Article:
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Volume 20 No. 46
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An under the radar Olympics

Pyeongchang lacks buzz – and crises

Pyeongchang 2018: The quiet Olympics?

As the world prepares to mark one year until the first Korean Winter Games, the preparations so far have drawn little of the outsized attention — good or bad — that consumed the buildup to the last two Olympics in Sochi and Rio. Enthusiasm from American travelers is muted, one travel agent said, but at the same time, Pyeongchang is mostly avoiding the high-profile, multi-front crises of confidence, security and competence that dominated the headlines of recent Games.

“[Interest] is definitely way down,” said Brian Peters, CEO of Bucket List Events, which sells luxury ticket and accommodation packages. “We’ve got more bookings in Toyko [in 2020] than for Pyeongchang right now. It just blows my mind that people are more inclined to book three years ahead than one year.”

Ultimately, Peters said, he expects travel demand to Korea to roughly mirror Sochi in 2014, which was off compared to Vancouver in 2010 and Turin in 2006. This despite South Korea’s much better flight availability and lack of visa requirements for Americans.

He hopes demand will pick up after NBC starts marketing the Games in earnest, an effort that starts with an Olympics-themed “Today” show on Wednesday morning (see related story).

On the ground in South Korea, work to prepare the Games footprint is far from complete. But even the last construction projects on the organizing committee’s to-do list are projected to be delivered with weeks and months remaining before the Feb. 9, 2018, opening ceremony, not hours or days like in Brazil and Russia. And both corporate and athletic stakeholders say they are confident in the organizing committee, depriving the world of the “can they pull it off?” storylines.

“After a slower start, the work in Korea gives us confidence that all areas will be delivered on time and at the level we require to implement our operation,” said Ricardo Fort, vice president of global assets and partnerships for Coca-Cola, which will be celebrating its 90th anniversary as an Olympic sponsor. “We still have a year to go and there is a lot to do but, at this point, we are feeling good about Pyeongchang.”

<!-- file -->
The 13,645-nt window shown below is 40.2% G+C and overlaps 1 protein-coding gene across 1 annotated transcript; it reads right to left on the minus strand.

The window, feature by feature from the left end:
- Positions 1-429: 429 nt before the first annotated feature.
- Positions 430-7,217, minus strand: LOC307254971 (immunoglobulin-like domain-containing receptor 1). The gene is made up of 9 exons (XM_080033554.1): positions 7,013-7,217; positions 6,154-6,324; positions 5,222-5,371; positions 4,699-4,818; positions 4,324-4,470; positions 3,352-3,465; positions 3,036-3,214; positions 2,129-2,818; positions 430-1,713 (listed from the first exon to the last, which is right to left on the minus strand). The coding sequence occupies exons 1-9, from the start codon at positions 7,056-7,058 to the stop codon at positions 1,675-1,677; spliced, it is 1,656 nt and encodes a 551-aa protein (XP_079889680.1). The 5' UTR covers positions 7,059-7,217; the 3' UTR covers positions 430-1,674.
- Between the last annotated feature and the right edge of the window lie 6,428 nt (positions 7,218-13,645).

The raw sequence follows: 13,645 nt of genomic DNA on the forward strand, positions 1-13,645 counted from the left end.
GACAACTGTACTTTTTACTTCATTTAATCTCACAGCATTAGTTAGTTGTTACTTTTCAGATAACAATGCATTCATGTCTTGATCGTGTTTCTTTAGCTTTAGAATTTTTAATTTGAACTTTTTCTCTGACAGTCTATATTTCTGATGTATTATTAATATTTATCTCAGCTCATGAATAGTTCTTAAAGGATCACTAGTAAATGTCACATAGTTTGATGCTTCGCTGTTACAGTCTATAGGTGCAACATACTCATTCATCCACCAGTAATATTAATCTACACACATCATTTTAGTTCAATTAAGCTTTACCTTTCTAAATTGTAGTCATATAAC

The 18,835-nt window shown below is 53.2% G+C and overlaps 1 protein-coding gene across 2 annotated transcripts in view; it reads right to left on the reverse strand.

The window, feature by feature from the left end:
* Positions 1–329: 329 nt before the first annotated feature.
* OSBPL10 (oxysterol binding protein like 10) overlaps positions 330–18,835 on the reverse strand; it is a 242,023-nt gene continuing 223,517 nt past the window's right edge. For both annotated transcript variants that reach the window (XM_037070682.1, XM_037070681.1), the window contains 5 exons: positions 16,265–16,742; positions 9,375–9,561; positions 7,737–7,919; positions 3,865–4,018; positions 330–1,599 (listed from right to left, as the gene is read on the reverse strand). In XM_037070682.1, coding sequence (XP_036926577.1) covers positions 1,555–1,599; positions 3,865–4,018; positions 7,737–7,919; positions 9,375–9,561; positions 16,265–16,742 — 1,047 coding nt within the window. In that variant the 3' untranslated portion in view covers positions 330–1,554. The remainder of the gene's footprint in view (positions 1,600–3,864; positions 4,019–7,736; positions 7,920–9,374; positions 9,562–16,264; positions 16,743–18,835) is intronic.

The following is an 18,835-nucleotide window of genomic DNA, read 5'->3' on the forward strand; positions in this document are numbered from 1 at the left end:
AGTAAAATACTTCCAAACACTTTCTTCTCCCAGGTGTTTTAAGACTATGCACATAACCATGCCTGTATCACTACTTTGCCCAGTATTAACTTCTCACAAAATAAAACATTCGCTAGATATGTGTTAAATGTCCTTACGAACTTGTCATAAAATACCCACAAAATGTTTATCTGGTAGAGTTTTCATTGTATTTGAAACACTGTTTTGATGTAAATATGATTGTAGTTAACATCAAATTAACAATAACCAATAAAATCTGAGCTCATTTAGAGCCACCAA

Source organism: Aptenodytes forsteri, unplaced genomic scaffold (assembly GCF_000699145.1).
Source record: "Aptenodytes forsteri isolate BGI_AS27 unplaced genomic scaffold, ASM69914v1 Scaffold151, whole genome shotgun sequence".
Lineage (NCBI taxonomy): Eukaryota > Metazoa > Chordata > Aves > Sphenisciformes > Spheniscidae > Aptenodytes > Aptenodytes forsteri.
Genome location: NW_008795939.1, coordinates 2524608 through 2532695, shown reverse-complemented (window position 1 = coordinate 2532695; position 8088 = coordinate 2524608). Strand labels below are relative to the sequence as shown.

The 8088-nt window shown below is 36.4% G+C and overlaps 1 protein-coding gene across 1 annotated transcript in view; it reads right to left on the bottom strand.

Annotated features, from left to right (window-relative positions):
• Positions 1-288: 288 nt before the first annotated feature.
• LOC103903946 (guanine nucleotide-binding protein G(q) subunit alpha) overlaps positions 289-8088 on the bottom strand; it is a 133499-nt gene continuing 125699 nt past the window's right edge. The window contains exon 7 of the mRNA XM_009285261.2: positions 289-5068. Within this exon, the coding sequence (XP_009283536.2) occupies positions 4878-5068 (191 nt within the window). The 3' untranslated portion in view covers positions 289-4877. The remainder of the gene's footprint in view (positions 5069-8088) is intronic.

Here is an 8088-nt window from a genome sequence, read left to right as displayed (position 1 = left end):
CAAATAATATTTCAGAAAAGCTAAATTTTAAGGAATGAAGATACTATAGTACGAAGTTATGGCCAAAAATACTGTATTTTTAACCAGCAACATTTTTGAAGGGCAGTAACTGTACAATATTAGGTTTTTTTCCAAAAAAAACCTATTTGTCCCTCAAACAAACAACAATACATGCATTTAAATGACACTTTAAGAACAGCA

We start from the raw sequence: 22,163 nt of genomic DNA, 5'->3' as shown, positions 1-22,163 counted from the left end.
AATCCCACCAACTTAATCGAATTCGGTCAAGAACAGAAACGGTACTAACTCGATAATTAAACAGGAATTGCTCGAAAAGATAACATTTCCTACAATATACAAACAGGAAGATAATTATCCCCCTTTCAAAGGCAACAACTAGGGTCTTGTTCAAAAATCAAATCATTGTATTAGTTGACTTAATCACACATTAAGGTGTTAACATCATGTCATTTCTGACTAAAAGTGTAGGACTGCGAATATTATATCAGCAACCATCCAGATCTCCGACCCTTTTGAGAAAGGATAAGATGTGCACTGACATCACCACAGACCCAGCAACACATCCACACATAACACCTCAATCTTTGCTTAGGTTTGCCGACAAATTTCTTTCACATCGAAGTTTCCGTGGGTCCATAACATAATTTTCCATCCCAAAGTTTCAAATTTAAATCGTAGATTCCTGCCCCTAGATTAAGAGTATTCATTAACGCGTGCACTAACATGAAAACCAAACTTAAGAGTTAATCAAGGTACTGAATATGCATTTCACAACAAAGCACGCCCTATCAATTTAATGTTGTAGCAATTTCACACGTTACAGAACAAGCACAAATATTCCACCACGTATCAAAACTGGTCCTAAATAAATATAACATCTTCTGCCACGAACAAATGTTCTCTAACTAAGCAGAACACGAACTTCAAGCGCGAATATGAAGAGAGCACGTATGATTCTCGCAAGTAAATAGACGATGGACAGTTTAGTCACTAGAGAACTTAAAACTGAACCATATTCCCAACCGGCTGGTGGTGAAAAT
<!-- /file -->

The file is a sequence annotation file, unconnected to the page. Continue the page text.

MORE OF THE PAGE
Fan and sponsor interest is starting to build, said U.S. Olympic Committee Chief Marketing Officer Lisa Baird, and word will spread soon enough of the high quality, if somewhat obscure to Americans, host city. “The sport in Pyeongchang is going to be great, no question,” she said. “The ice venues are great, the snow is great, the mountains are gorgeous.”

The Winter Games are always slower to enter the public consciousness than their larger summer equivalent, but the juxtaposition between Rio and Pyeongchang is especially stark. Rio had both headline-grabbing problems and a long-standing reputation as one of the world’s premier vacation destinations. Pyeongchang has neither.

Of course, a less sensational buildup isn’t necessarily a problem for the Olympic movement, which is plenty busy with its own struggle to address the Russian doping matter and fatigued by the host-city struggles in 2014 and 2016. But it may not last.

A major political scandal has been unfolding for months in South Korea, and it has hurt the Games’ organizing committee’s promotional and sales efforts, its leader acknowledged last year. If evidence emerges to back up allegations of corruption directly connected to the Games, the storyline could turn south quickly.

At the moment, the nation’s highest court is deciding whether to uphold parliament’s impeachment of President Park Geun-hye, who stands accused of conspiring with a friend totally outside of government, Choi Soon-sil, to extort millions from businesses.

Choi also is alleged to have influenced bidding on Olympic venues and the replacement of the former organizing committee CEO last May. Olympic sponsor Samsung also has been caught up in the scandal.

That, combined with growing unease over the export-heavy South Korean economy’s future, could yet make for a witch’s brew of problems for Pyeongchang 2018.

Whatever broader issues may become part of the South Korean storyline, the hosts appear to be more or less on top of infrastructure preparations. Competition venues are, on average, “96.3 percent complete,” the organizing committee said Jan. 19. USA Bobsled & Skeleton CEO Darrin Steele was at the bobsled track in October and was impressed when the organizing committee assigned a work crew to fix track problems noted by the contingent as they were discovered.

“They definitely gave us a lot of confidence,” said Steele, who’s also vice president of sport for the International Bobsled & Skeleton Federation.

Organizers insist non-competition venues also will be ready with plenty of time. They’ve promised September delivery for the main Olympic plaza and two athlete villages. The potential trouble spots seem to be the international broadcasting center and the media village, which they promised would be done by the end of 2017, just six weeks prior to the Games.

The high-speed rail line connecting Seoul and the Games region will be ready for testing in the summer. That rail link is a linchpin to relatively easy travel from the capital, which some sponsor guest programs are counting on.

While these deadlines may seem to be cutting it close, remember Rio. There, the $2 billion subway line built especially for the Olympics opened with just four days to spare.